The sixth in our series of blog posts written by BLF 2013 speakers.
Much has been written about board diversity (or the lack thereof) on nonprofit and foundation boards. For example, a 2010 Council on Foundations’s survey of approximately 500 foundations found that only 15 percent of foundation board members were people of color. Another study by the Urban Institute found that even in the highly diverse Baltimore-Washington, D.C. region, where people of color comprise a minimum of 40 percent and a high of 70 percent of the population, only 23 percent of nonprofit board members were people of color. Each report conveys a palpable despondency, as if the challenge were so formidable it would be impossible to change.
Here at the Consumer Health Foundation (CHF), we believe it is entirely possible to achieve board diversity. We have experienced it for ourselves, and we are witnessing change on the boards of some of our grantee partners, including Bread for the City (BFC), whose story will be shared here and at the 2013 BoardSource Leadership Forum in Los Angeles.
A Little Background
CHF’s 2013 Board of Trustees has 13 members, eight of whom identify as African-American, Asian-American, or Latino, representing 62 percent of the board. In addition, there are other forms of diversity that we cultivate and monitor (e.g., gender and age) as well as others that we are starting to explore, such as socio-economic position. Because nonprofit and foundation boards are, in general, not currently networked to create and sustain diversity, it will require priority and intentionality.
Racial/ethnic diversity is one of CHF’s highest priorities because we cannot afford to be without any of the knowledge, experience, and networks of more than half the people in our region. We believe this is an imperative — the only way to achieve positive health and social outcomes in an increasingly diverse region. Thus, we make the effort during our annual call for board members to recruit candidates using diverse networks. We also create an inclusive environment and ensure that people of color are in positions of leadership on the board.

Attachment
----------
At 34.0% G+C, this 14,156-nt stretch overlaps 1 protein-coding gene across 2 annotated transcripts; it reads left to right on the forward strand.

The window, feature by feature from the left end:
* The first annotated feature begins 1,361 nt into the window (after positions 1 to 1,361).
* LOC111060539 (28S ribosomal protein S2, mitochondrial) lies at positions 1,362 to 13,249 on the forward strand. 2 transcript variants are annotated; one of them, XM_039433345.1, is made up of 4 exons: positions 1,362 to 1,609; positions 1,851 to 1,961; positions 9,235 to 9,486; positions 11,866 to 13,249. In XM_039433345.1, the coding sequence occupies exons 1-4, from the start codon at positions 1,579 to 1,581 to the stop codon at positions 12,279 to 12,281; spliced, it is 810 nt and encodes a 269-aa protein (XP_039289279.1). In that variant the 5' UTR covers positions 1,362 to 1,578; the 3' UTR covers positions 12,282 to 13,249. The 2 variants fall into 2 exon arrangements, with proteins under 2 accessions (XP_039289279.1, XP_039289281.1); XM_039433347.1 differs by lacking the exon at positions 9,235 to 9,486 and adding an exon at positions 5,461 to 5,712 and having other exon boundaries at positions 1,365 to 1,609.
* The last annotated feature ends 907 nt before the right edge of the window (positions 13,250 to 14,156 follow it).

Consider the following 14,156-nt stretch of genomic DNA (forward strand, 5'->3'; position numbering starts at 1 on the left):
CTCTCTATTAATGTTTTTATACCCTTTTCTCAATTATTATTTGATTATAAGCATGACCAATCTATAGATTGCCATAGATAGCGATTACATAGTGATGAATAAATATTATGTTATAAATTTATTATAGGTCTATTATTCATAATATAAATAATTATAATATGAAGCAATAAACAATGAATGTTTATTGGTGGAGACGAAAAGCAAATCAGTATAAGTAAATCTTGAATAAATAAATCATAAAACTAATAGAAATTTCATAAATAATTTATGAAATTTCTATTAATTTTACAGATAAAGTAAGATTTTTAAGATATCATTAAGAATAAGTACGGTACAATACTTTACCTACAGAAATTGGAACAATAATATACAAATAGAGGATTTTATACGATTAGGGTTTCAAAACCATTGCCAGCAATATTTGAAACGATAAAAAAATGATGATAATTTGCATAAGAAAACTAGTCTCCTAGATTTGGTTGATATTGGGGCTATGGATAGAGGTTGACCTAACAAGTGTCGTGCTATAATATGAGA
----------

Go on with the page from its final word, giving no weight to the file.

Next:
In addition, we invest resources to aid our nonprofit partners. Some of them, like us, are striving to prioritize and be intentional about board diversity. BFC is one of them. In their own words, here is a preview of the story they will share at BLF on November 7 and 8.
The Story of Bread for the City
For nearly 40 years, BFC has provided food, clothing, legal, medical, advocacy, and social services to DC residents; almost all (99 percent) of our consumers are people of color, predominantly African American. We have always believed in the importance of a board that includes people who reflect the culture and ethnic heritage of those we serve. But in the past two years, board diversity has become a priority for us, largely due to the convergence of four new goals adopted in January 2013 through our strategic plan:
1) Increase opportunities for our clients and patients to engage and participate in our poverty relief and social change efforts
2) Coordinate with and be accountable to our clients and other community stakeholders as we advocate for social justice
3) Consider our work through a racial equity lens, thus affirmatively seeking to reverse the negative socioeconomic outcomes disproportionately experienced by people of color
4) Convert our medical clinic into a federally qualified health center, that by federal regulation requires a board composition of at least 51 percent consumers
Thanks to a growing partnership with and funding support from CHF, BFC’s staff and board members have attended racial equity workshops over the past two years, and a staff committee is currently finalizing a Racial Equity Action Plan to guide our efforts to include people of color in every aspect of our work, including on our board of directors.
Through a combination of term limits and board members who fully supported the restructuring, we have transformed our board — from 12 Caucasians and six people of color to 11 people of color and five Caucasians. Eight board members are patients of our medical practice; one serves as secretary of the board. Our consumers, all people of color, now constitute the majority of the board, so it is socio-economically as well as racially diverse. Stay tuned as our quest for racial and socio-economic justice continues.
How does your quest go?